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Which Transportation Mode Is Safer For Liquid Hydrocarbon Transfer In The U.S.?

image credit: Liquids Pipelines In The U.S.
Ron Miller's picture
Principal Reliant Energy Solutions LLC

Ron Miller is an energy industry expert creating value by analyzing assets, markets, and power usage to identify, monetize, and implement profitable energy projects. He is a Professional...

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  • Sep 17, 2020 4:05 pm GMT

There have been various discussions on permitting new energy pipelines (crude, liquefied petroleum gas, refined products, natural gas) in the U.S., questioning their viability, need, and cost. In this article, I look specifically at liquid pipelines (i.e. the first 3 mentioned above), and investigate the safety record vs. alternatives of barging, trucking, and railcars.

The United States has the largest network of energy pipelines in the world, with more than 2.4 million miles of pipe. The liquid pipeline network is impressive, spanning 215,736 total miles by the end of 2017, per the Association of Oil Pipelines and Chart 1 of U.S. liquids pipelines.

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Over the last five years, total liquid barrels delivered by pipeline have increased 44%, or by 6,563,309,091 barrels with crude oil barrels increasing by 37%, and petroleum products increasing by 52%.


Chart 1: U.S. Liquids Pipelines


Needless to say, pipelines have been very busy transporting the increasing volumes of hydrocarbon liquids in the U.S. But how safe are they when we consider the risk of a leak or release?

Here are some facts of pipeline-transported liquid hydrocarbons (crude, refined product, LPG):

  1. 179,030 barrels released/leaked over 5 years (2013-2017)
  2. 89,205,886,249 total barrels transported over 5 years (2013-2017)


The percentage barrels released of the total barrels of liquids moved over 5 years is 0.0002%, or 1 in 498,273. According to The Economist, the probability of a liquids pipeline leak/release is about the same risk we take of dying from exposure to excessive natural cold, or 1 in 474,844. Source:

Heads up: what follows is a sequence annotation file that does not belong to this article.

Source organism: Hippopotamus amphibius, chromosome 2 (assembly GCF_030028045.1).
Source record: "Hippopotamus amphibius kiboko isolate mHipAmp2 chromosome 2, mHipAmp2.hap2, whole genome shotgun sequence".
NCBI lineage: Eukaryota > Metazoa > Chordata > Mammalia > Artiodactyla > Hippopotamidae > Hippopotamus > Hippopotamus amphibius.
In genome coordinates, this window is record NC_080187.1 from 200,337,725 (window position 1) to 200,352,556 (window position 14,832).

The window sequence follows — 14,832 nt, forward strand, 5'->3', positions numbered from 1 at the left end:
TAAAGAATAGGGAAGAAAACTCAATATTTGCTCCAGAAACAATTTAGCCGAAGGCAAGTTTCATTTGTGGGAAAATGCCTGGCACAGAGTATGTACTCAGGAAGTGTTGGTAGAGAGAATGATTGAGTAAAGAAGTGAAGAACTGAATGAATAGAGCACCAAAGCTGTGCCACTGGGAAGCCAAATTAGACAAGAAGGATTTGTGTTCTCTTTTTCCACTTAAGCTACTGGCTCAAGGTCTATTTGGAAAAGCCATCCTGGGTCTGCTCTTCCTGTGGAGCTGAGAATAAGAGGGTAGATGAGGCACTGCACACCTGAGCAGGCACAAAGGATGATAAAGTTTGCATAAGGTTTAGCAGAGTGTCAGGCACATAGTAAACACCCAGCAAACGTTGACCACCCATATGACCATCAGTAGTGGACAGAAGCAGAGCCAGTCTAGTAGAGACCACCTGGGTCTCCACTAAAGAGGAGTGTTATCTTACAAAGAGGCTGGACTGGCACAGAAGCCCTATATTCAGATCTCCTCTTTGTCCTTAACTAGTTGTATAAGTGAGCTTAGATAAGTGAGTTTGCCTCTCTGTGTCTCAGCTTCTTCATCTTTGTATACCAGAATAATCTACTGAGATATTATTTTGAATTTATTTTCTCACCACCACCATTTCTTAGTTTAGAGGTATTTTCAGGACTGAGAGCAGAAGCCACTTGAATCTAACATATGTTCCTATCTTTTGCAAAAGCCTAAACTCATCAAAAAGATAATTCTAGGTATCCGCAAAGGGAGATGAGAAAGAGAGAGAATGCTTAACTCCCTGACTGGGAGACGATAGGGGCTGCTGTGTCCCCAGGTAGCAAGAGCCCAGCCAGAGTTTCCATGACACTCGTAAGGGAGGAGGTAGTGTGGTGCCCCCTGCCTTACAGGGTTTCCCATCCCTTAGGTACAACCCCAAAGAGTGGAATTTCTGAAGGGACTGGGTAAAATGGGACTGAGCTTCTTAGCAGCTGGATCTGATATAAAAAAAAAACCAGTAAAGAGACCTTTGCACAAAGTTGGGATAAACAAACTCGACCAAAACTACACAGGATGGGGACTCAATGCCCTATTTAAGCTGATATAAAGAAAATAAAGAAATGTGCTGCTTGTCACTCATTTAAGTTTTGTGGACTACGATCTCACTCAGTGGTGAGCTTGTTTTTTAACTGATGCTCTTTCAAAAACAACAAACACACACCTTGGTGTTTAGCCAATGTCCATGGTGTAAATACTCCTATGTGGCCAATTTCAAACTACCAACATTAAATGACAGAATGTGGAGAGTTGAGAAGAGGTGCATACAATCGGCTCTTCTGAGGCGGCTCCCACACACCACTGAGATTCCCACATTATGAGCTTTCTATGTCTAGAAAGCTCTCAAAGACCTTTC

Quoting James Conca’s Forbes 26 Apr 2014, article “Pick Your Poison For Crude -- Pipeline, Rail, Truck Or Boat”, in the U.S., 70% of crude oil and petroleum products are shipped by pipeline, 23% on tankers and barges over water, 4% by trucking, and 3% by railcar. Source:

The probability of a release by a U.S. liquids pipeline is very small, but how safe are liquid hydrocarbons pipelines when compared with other methods of transportation? Safety numbers are barrels of liquid hydrocarbons spilled during domestic transportation per billion ton-miles.

When viewing Graph 1, please keep in mind that 70% of liquids are shipped via pipeline whereas only 3% are shipped by railcar through 2007. Later in the article, I will describe the dramatic change in railcar movements of liquids in the U.S. and the accidents that have resulted in this change not reflected in Graph 1.

Graph 1: Barrels Of Crude Oil And Petroleum Products Spilled During Domestic Transportation Per Billion Ton-Miles


Since these figures were calculated, the number of railcars carrying crude oil around the country has skyrocketed, increasing 5,100% from 2008 to 2014, according to the Association of American Railroads. With more Bakken oil production, a new pipeline to carry this volume safely vs. increased railcar activity could be justified both on safety and cost. Comparing this explosion of liquids from the Dakotas since 2007, more crude oil was spilled in U.S. rail incidents in 2013 than was spilled in the previous thirty-seven years.

The disaster that spurred the U.S. railcar regulation occurred in July 2013 when a runaway freight train crashed in a rural town in Quebec, Canada. The resulting fire and explosions from 1.5 million gallons of Bakken crude oil killed 47 people and destroyed 30 buildings.